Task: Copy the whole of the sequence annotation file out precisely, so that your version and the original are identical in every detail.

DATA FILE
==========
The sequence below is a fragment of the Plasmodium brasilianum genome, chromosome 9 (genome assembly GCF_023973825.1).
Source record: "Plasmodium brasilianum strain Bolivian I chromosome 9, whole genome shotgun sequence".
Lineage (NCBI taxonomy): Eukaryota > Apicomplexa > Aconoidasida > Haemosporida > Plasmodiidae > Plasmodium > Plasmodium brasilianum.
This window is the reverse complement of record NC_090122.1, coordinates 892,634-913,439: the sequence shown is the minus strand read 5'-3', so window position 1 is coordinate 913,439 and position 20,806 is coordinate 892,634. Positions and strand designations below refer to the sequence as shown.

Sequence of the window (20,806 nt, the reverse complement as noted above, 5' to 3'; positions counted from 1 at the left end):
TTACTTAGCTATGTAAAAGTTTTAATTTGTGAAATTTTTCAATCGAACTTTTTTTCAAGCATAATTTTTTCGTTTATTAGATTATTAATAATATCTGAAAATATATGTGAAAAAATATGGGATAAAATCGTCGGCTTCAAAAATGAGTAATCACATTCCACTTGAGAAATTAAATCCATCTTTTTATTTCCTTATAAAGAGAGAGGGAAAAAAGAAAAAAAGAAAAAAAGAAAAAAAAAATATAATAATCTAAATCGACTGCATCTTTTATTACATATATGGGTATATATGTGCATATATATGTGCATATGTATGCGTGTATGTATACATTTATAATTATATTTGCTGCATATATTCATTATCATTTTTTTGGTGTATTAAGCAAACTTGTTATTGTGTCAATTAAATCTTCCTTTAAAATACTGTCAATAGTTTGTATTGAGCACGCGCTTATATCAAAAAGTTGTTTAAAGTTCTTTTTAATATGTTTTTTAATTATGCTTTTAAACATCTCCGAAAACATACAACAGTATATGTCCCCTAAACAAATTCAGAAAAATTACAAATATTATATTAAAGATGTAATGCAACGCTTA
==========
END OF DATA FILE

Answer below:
The sequence below is a fragment of the Plasmodium brasilianum genome, chromosome 9 (genome assembly GCF_023973825.1).
Source record: "Plasmodium brasilianum strain Bolivian I chromosome 9, whole genome shotgun sequence".
Lineage (NCBI taxonomy): Eukaryota > Apicomplexa > Aconoidasida > Haemosporida > Plasmodiidae > Plasmodium > Plasmodium brasilianum.
This window is the reverse complement of record NC_090122.1, coordinates 892,634-913,439: the sequence shown is the minus strand read 5'-3', so window position 1 is coordinate 913,439 and position 20,806 is coordinate 892,634. Positions and strand designations below refer to the sequence as shown.

Sequence of the window (20,806 nt, the reverse complement as noted above, 5' to 3'; positions counted from 1 at the left end):
TTACTTAGCTATGTAAAAGTTTTAATTTGTGAAATTTTTCAATCGAACTTTTTTTCAAGCATAATTTTTTCGTTTATTAGATTATTAATAATATCTGAAAATATATGTGAAAAAATATGGGATAAAATCGTCGGCTTCAAAAATGAGTAATCACATTCCACTTGAGAAATTAAATCCATCTTTTTATTTCCTTATAAAGAGAGAGGGAAAAAAGAAAAAAAGAAAAAAAGAAAAAAAAAATATAATAATCTAAATCGACTGCATCTTTTATTACATATATGGGTATATATGTGCATATATATGTGCATATGTATGCGTGTATGTATACATTTATAATTATATTTGCTGCATATATTCATTATCATTTTTTTGGTGTATTAAGCAAACTTGTTATTGTGTCAATTAAATCTTCCTTTAAAATACTGTCAATAGTTTGTATTGAGCACGCGCTTATATCAAAAAGTTGTTTAAAGTTCTTTTTAATATGTTTTTTAATTATGCTTTTAAACATCTCCGAAAACATACAACAGTATATGTCCCCTAAACAAATTCAGAAAAATTACAAATATTATATTAAAGATGTAATGCAACGCTTA